• John McGary, Woodford Sun Staff

Council passes sewer impact fee program

The Versailles City Council voted 5 to 0 on Tuesday, Nov. 21, for an ordinance that backers say will defray the cost of capital improvements and collections for the city’s sewer system.

Council Member Ann Miller was absent.

At the council’s previous meeting, council members were given a handout from the Public Works Department that said, “Impact fees are assigned to new residential and commercial development or significant increased wastewater flows by existing customers.”

City Attorney Bill Moore said the program will establish a separate account that can only be used for necessary capital improvements.

One-time charges are $1,370.85 for a 5/8-inch meter, $3,427.13 for a 1-inch meter and $10,966.80 for a two-inch meter. “Tenured customers” will receive a $122.10 discount on a 5/8-inch meter impact fee charge.

“I just want to make the comment that this is as detailed as anything I’ve seen, and it’s defendable …” said Council

Member Ken Kerkhoff. “It’s something that other communities do and with some of our new subdivisions coming online, this will help defray some of the costs that we inherently will have.”

Mayor Brian Traugott said the program was a very responsible thing to do.

Large vehicle parking reform

The council voted unanimously for an ordinance supporters say will make the city’s rules against parking large vehicles on city streets clearer and fairer.

The old ordinance made it illegal to park any truck with a payload of larger than one-and-a-half tons in residential areas. The new law broadens prohibited areas to all city streets, and changes the definition to “vehicles” larger than Class 3 of the U.S. Transportation Department’s Gross Vehicle Weight Rating System, which have payloads of between 10,001-14,000 pounds.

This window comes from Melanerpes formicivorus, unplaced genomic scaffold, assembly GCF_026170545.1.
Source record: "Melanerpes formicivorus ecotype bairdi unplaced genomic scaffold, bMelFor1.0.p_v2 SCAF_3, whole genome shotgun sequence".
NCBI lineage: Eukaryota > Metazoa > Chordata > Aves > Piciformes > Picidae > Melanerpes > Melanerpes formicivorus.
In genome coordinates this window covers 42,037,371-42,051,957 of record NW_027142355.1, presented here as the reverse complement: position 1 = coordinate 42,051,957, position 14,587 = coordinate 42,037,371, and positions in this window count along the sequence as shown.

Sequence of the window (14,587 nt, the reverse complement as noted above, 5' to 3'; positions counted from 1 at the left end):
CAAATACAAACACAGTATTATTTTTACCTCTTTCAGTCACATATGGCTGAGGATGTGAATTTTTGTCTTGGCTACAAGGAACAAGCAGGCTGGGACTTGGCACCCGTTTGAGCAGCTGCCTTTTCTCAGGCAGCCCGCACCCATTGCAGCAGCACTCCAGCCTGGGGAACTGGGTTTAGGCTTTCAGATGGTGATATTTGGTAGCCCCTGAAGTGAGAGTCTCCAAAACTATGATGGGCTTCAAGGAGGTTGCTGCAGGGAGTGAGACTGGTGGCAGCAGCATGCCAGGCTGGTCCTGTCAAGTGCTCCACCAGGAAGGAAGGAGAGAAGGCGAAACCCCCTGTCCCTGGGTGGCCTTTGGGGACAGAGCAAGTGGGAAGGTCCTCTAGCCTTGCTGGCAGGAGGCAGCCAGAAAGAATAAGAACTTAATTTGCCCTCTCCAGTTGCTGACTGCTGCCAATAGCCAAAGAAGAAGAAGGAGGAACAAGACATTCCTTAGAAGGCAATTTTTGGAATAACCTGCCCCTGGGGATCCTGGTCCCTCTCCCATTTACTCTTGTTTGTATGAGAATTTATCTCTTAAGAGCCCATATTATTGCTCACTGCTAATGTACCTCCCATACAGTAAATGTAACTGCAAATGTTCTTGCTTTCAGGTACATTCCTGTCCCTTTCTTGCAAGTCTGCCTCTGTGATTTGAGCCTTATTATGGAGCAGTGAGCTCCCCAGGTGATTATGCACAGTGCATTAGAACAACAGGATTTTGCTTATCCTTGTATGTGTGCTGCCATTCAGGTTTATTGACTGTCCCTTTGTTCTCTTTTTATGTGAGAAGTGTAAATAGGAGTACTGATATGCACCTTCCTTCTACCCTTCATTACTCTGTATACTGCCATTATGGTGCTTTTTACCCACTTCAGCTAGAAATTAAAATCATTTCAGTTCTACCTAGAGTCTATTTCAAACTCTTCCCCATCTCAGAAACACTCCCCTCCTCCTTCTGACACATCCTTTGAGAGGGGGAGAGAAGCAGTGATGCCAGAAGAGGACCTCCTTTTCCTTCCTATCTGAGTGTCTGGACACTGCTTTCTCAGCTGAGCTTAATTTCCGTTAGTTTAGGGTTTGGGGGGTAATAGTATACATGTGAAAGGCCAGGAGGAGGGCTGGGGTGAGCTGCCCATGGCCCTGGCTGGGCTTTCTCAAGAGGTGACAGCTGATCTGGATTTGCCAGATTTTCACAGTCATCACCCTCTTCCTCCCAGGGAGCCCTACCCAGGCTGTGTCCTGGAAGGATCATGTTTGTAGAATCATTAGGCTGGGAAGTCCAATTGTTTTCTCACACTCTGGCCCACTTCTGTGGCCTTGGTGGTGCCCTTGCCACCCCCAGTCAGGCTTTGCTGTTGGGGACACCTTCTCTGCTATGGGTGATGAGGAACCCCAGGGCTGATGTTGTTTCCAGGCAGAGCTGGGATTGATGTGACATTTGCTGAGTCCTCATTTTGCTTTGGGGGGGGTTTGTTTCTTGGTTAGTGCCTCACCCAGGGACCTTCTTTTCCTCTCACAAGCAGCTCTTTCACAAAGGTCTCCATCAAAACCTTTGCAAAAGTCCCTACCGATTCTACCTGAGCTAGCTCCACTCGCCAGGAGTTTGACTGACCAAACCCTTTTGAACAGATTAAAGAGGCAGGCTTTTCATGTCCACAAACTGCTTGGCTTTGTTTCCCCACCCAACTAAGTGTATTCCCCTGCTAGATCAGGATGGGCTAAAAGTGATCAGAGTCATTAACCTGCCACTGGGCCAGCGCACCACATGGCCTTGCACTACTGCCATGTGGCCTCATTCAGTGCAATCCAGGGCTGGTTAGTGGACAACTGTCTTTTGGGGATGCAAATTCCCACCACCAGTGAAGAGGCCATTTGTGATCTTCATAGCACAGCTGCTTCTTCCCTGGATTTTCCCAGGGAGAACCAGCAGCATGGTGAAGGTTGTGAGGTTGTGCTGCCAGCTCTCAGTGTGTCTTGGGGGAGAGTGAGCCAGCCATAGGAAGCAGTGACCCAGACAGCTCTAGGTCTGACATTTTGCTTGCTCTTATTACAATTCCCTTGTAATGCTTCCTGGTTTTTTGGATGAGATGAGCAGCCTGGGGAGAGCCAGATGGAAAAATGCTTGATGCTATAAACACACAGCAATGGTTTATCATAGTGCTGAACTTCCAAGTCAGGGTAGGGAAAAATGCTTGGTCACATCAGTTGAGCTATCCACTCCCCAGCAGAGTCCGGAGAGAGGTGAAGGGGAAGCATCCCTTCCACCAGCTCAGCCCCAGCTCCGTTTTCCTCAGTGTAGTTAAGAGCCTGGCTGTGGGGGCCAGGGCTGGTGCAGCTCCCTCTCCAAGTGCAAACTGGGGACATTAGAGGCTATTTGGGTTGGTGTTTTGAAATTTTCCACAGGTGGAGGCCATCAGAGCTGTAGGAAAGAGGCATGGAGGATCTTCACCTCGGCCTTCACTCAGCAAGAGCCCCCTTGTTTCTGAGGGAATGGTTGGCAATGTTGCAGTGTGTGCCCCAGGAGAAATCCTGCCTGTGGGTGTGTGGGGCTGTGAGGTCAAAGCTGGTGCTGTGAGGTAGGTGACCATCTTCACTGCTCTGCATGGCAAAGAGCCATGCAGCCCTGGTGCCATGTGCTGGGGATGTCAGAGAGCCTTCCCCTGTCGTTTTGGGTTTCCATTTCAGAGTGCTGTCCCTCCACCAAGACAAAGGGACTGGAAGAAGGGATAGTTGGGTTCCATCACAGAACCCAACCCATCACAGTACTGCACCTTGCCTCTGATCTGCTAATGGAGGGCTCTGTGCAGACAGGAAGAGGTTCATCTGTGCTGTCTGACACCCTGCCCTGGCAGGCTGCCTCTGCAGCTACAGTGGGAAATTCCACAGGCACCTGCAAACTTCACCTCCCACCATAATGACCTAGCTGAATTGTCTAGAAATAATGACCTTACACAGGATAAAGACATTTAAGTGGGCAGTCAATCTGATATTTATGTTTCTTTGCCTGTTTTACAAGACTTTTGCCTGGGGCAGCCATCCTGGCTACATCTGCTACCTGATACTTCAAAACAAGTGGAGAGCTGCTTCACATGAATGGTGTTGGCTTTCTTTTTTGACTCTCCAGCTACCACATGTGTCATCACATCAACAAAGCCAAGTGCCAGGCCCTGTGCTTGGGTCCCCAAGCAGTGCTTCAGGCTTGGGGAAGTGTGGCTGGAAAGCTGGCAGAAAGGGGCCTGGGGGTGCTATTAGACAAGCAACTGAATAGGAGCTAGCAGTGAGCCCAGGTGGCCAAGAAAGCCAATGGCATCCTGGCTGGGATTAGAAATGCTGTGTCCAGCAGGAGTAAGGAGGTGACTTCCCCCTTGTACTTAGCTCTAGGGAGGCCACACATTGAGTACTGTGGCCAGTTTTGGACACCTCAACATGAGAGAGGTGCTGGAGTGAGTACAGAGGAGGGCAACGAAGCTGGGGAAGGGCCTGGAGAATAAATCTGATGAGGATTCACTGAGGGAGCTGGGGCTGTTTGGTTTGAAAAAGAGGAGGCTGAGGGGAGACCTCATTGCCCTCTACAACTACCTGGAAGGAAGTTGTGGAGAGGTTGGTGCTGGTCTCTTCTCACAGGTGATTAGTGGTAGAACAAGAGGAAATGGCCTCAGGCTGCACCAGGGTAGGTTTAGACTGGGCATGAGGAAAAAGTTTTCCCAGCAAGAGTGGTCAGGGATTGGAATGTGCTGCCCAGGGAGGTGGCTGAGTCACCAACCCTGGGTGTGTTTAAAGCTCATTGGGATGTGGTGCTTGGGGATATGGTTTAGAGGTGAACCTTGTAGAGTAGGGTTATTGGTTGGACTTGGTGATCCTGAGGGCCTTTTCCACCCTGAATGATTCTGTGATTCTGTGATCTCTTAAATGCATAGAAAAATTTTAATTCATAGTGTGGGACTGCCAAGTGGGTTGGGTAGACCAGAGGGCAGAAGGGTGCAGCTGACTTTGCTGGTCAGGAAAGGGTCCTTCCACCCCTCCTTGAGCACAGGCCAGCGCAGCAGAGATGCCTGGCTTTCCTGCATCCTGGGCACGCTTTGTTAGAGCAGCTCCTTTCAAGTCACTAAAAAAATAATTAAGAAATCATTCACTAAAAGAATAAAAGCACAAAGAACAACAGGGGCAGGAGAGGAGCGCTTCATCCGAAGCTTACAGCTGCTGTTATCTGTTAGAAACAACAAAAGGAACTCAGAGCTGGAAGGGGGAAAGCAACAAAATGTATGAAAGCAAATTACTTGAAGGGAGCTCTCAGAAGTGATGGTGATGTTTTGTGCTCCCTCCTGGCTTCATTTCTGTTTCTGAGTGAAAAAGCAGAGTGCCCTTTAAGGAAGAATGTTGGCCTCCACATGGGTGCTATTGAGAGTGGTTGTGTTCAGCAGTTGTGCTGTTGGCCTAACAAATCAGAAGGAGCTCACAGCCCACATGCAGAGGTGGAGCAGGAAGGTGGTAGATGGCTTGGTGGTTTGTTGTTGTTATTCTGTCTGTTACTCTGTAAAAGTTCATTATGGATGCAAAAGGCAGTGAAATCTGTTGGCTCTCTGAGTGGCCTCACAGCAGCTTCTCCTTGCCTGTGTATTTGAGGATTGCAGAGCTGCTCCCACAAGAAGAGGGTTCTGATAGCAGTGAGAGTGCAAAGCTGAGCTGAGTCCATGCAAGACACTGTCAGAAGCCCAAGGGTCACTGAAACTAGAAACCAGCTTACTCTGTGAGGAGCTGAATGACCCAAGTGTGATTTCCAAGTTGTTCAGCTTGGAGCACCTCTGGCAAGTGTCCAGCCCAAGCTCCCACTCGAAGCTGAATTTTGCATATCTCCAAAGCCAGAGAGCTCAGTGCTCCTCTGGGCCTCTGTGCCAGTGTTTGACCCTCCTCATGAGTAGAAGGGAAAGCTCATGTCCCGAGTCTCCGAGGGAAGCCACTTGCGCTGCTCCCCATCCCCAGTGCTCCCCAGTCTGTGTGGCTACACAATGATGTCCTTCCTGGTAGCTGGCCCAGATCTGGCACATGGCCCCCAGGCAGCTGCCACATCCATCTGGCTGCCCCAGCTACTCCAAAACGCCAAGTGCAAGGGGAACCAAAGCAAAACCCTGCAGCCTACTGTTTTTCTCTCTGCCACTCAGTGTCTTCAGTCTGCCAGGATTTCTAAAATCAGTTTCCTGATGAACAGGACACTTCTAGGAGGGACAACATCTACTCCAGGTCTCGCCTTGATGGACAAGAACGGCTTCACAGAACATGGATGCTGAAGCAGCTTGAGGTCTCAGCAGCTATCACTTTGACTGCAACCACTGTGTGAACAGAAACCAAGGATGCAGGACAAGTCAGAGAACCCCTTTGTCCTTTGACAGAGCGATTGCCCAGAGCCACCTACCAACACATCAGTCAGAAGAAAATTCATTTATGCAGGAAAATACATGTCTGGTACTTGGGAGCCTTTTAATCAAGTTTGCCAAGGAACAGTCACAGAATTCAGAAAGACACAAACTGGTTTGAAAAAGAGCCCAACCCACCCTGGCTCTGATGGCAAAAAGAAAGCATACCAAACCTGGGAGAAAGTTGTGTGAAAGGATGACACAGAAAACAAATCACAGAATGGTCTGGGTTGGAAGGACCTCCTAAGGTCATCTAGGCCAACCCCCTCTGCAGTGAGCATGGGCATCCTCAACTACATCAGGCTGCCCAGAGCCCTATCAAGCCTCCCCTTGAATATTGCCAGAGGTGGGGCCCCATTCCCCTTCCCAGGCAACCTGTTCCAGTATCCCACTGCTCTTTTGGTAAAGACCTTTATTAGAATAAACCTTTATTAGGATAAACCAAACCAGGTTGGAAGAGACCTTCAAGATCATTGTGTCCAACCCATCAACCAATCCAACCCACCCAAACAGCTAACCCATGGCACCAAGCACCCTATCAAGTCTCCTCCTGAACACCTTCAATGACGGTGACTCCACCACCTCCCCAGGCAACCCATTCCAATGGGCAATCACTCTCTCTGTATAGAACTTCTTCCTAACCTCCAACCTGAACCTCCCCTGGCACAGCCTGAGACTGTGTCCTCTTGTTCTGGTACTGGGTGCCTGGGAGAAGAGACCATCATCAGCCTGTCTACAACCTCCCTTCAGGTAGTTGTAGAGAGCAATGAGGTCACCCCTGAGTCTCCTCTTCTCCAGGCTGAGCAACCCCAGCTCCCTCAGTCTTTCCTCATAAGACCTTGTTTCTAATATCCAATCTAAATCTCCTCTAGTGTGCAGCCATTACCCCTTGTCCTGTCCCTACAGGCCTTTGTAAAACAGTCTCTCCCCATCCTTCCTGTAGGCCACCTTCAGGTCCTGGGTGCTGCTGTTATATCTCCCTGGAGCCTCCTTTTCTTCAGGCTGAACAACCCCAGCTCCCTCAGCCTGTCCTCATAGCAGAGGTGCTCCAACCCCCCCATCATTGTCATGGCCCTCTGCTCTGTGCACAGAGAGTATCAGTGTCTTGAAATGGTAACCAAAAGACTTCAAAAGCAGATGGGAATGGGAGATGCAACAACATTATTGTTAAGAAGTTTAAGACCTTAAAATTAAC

Council Member Laura Dake, the sponsor of the ordinance, said one of the goals of the reform is to prevent semis from parking on city streets, including industrial areas.

Council Member Owen Roberts said he could remember a time when 18-wheelers were sometimes parked on driveways in the Merewood subdivision.

The new law will not apply to vehicles being used for pickups and deliveries.


The council unanimously approved the reappointment of

Tony Hardin to the Board of Ethics for a term ending Nov. 30, 2019.

Debbie Gill’s appointment to the Versailles-Woodford County Parks and Recreation Board for a term ending Dec. 30, 2018 was also unanimously approved. Gill takes the place of Woody Gaines, whose term ends Dec. 30.


The council unanimously approved paying $46,798.82 to Whayne Supply of Lexington for a new mini-excavator for the Public Works Department. The bid was not the lowest, but Public Works Director Bart Miller said its five-year warranty made it the best.

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